Eric Vanden Bussche, “Law and Ethnic Identity in China’s Southwest Borderlands, 1920s–30s”
This paper sheds new light on the relationship between legal institutions and the formation of identities along China’s peripheries by examining the pluralistic legal practices in the Sino-Burmese borderlands during the 1920s and 30s. Throughout this period, Chinese authorities in Yunnan province and British colonial officials in Upper Burma held periodic meetings to jointly adjudicate legal cases arising from cross-border disputes and crimes by drawing on local customs and rules. The origins of these periodic meetings can be traced to concerns over rising tensions between local ethnic groups in the Sino-Burmese borderlands during the early twentieth century. Although this practice survived the collapse of the Qing dynasty in China in 1911 and persisted until the late 1930s, the Chinese and the British had to regularly negotiate adjustments to this pluralistic legal system to adapt it to the changing nature of their rule. Indigenous responses to Chinese state-building efforts also played a pivotal role in reshaping these legal practices.
Drawing on Chinese, Taiwanese, and British archival sources, this paper has three objectives. First, it investigates how this pluralistic legal system influenced state-building efforts along with one of China’s most ethnically diverse borderlands. Second, it analyses how legal practices transformed collective identities among the border populations by creating new discourses of ethnic identity and national belonging. Third, this paper emphasises the wider implications and the legacy of these legal practices in the conceptualisation of the Chinese nation-state as well as its place in Chinese legal history.
Ylber Marku, “Global Encounters: China, Albania, and the International Communist Movement during the Cold War”
The dynamics of the relationship between China and Albania—one of the Cold War alliances least studied by scholars—in the period 1961–78 provides insights into the global reach of China’s revolution. Following the Sino-Soviet split in the early 1960s, Tirana intensified efforts to build an extended network of relations with communist parties in Eastern and Western Europe, Africa, and South America, with the intention of securing their adherence to rigid ideological principles and gaining recognition and legitimation for the Sino-Albanian Marxist-Leninist cause. China’s ambition was to supplant the Soviet Union as leader of the international communist movement and to establish influence over a number of newly-independent countries.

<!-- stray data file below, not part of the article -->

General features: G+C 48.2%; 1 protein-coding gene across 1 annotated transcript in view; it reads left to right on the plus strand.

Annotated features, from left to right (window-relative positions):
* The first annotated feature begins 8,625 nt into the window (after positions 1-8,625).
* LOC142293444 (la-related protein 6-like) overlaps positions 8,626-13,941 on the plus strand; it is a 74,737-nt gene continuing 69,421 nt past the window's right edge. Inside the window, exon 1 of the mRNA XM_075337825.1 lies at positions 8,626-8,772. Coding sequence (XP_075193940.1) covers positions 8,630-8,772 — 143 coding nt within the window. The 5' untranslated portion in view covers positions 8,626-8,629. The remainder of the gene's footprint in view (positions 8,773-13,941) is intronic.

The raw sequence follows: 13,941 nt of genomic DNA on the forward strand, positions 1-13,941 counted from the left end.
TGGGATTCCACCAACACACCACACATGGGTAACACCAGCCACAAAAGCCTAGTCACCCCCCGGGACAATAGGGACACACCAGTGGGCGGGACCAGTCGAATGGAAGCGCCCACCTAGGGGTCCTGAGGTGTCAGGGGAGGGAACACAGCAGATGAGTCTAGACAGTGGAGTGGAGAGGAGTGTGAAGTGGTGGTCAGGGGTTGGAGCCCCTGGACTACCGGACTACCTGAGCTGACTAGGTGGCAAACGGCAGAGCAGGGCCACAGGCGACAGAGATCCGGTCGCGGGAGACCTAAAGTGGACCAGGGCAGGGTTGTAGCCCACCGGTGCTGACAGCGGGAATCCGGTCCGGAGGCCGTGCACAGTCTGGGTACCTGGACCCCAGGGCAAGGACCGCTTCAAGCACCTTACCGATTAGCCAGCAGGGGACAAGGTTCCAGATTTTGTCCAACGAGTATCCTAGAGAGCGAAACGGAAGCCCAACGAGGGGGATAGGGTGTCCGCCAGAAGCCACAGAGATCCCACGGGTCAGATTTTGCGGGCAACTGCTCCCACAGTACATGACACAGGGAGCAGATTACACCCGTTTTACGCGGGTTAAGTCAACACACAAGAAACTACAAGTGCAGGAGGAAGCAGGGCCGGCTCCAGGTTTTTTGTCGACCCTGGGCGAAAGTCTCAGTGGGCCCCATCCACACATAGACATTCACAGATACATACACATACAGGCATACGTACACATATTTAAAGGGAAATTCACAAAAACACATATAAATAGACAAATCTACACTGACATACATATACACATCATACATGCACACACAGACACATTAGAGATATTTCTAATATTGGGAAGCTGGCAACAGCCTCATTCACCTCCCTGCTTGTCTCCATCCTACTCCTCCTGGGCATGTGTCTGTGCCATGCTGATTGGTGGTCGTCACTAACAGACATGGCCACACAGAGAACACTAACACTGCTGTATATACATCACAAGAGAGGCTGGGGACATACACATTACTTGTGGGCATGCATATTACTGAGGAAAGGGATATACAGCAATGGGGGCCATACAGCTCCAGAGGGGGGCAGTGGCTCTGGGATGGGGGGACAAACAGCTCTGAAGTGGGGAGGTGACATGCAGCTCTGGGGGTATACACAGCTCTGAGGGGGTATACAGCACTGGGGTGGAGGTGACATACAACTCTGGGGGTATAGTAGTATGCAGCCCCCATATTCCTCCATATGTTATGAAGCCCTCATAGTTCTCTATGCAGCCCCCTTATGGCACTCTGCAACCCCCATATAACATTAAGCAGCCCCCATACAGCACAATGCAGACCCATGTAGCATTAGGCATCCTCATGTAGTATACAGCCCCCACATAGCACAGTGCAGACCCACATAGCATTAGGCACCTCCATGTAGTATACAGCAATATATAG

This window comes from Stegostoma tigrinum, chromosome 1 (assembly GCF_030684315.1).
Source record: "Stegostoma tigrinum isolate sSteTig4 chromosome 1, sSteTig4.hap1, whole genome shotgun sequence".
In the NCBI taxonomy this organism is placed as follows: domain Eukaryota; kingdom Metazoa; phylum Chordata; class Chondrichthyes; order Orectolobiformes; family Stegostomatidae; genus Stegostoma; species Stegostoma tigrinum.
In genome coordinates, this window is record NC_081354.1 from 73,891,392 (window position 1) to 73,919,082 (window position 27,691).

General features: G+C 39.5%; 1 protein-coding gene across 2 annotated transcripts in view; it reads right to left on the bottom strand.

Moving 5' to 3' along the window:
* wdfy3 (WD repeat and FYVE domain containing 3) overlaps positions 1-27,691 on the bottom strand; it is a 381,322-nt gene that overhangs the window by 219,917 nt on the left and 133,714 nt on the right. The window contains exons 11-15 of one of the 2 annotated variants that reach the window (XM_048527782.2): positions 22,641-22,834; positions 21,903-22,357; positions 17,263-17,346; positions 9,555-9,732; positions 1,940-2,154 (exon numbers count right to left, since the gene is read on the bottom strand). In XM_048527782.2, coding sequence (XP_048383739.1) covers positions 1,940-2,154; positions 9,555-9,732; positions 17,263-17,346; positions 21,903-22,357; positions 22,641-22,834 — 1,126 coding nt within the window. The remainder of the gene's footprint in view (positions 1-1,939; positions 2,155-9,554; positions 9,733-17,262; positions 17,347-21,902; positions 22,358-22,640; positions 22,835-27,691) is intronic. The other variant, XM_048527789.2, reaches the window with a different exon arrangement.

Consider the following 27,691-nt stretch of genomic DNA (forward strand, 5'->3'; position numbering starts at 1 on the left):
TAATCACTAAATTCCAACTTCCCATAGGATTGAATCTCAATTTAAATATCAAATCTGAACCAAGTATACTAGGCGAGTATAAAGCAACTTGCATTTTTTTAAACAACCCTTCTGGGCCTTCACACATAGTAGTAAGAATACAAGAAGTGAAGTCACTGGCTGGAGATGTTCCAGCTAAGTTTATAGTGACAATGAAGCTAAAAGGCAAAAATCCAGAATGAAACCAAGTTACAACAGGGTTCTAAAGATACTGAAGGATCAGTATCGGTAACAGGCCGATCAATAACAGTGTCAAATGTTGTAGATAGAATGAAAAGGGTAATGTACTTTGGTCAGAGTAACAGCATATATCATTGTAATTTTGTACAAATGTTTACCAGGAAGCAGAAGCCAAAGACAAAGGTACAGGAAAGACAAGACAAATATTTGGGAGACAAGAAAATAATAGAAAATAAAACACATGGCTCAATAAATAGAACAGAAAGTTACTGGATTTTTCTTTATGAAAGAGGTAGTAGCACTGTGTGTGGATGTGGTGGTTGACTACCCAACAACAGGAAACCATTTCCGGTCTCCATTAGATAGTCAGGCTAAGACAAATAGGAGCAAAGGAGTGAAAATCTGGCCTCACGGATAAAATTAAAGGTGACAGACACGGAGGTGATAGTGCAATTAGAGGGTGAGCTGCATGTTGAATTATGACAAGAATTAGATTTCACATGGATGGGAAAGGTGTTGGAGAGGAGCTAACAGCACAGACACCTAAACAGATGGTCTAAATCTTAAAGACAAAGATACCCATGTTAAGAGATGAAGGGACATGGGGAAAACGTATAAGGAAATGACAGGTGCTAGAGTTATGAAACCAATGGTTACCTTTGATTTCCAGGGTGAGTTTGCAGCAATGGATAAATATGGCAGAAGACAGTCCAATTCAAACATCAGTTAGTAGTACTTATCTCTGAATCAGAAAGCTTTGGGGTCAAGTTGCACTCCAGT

Based on newly released archival sources, my research reveals how China’s revolution, through Albania, reached protagonists operating in distant contexts, often transcending ideological boundaries established in the context of the Cold War. Yet, the reorientation of China’s domestic and foreign policy from 1972, most significantly showed by the Sino-American normalisation, dramatically impacted the international communist movement. These new dynamics were also a sign of the limited reach of the Chinese struggle against the Soviet Union but were also a sign that revisionism (and the struggle against it) was a constructed term by two countries—China and Albania—whose models of communism had clearly shown the limits of their own regimes. In fact, China understood such limits and reshaped its foreign and domestic policy, and pursued political pragmatism rather than ideological radicalism, to which Albania responded by severing ties with China in 1978.